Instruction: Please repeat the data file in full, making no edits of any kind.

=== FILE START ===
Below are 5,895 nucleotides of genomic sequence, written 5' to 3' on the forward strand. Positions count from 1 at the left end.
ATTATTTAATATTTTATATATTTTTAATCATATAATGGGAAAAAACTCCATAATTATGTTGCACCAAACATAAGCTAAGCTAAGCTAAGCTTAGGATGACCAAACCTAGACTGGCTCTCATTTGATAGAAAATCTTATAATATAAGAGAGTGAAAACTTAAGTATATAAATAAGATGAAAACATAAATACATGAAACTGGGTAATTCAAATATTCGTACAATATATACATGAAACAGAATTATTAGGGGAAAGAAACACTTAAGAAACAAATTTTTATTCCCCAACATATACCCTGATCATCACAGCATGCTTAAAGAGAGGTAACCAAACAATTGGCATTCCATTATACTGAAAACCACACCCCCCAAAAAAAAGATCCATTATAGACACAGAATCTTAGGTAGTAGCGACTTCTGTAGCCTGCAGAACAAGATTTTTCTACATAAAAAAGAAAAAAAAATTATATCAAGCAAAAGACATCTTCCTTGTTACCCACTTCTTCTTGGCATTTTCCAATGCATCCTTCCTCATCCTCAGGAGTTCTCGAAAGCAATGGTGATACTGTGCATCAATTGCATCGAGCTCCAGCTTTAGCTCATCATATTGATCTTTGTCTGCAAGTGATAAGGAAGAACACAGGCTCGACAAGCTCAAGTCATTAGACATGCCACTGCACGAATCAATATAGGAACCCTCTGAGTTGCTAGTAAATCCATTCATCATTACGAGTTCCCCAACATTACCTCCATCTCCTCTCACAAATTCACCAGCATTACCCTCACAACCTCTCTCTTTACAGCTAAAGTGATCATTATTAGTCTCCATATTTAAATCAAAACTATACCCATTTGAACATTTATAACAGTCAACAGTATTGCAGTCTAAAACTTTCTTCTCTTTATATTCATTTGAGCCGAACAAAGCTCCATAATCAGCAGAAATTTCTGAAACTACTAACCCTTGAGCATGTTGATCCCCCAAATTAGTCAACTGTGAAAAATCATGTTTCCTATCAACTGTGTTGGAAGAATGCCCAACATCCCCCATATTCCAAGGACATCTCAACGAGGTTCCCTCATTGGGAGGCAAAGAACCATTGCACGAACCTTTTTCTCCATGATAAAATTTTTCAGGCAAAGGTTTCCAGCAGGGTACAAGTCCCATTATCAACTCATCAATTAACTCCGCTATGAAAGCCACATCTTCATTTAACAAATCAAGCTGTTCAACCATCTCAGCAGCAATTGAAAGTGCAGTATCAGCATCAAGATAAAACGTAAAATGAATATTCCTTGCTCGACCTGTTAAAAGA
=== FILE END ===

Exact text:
Below are 5,895 nucleotides of genomic sequence, written 5' to 3' on the forward strand. Positions count from 1 at the left end.
ATTATTTAATATTTTATATATTTTTAATCATATAATGGGAAAAAACTCCATAATTATGTTGCACCAAACATAAGCTAAGCTAAGCTAAGCTTAGGATGACCAAACCTAGACTGGCTCTCATTTGATAGAAAATCTTATAATATAAGAGAGTGAAAACTTAAGTATATAAATAAGATGAAAACATAAATACATGAAACTGGGTAATTCAAATATTCGTACAATATATACATGAAACAGAATTATTAGGGGAAAGAAACACTTAAGAAACAAATTTTTATTCCCCAACATATACCCTGATCATCACAGCATGCTTAAAGAGAGGTAACCAAACAATTGGCATTCCATTATACTGAAAACCACACCCCCCAAAAAAAAGATCCATTATAGACACAGAATCTTAGGTAGTAGCGACTTCTGTAGCCTGCAGAACAAGATTTTTCTACATAAAAAAGAAAAAAAAATTATATCAAGCAAAAGACATCTTCCTTGTTACCCACTTCTTCTTGGCATTTTCCAATGCATCCTTCCTCATCCTCAGGAGTTCTCGAAAGCAATGGTGATACTGTGCATCAATTGCATCGAGCTCCAGCTTTAGCTCATCATATTGATCTTTGTCTGCAAGTGATAAGGAAGAACACAGGCTCGACAAGCTCAAGTCATTAGACATGCCACTGCACGAATCAATATAGGAACCCTCTGAGTTGCTAGTAAATCCATTCATCATTACGAGTTCCCCAACATTACCTCCATCTCCTCTCACAAATTCACCAGCATTACCCTCACAACCTCTCTCTTTACAGCTAAAGTGATCATTATTAGTCTCCATATTTAAATCAAAACTATACCCATTTGAACATTTATAACAGTCAACAGTATTGCAGTCTAAAACTTTCTTCTCTTTATATTCATTTGAGCCGAACAAAGCTCCATAATCAGCAGAAATTTCTGAAACTACTAACCCTTGAGCATGTTGATCCCCCAAATTAGTCAACTGTGAAAAATCATGTTTCCTATCAACTGTGTTGGAAGAATGCCCAACATCCCCCATATTCCAAGGACATCTCAACGAGGTTCCCTCATTGGGAGGCAAAGAACCATTGCACGAACCTTTTTCTCCATGATAAAATTTTTCAGGCAAAGGTTTCCAGCAGGGTACAAGTCCCATTATCAACTCATCAATTAACTCCGCTATGAAAGCCACATCTTCATTTAACAAATCAAGCTGTTCAACCATCTCAGCAGCAATTGAAAGTGCAGTATCAGCATCAAGATAAAACGTAAAATGAATATTCCTTGCTCGACCTGTTAAAAGA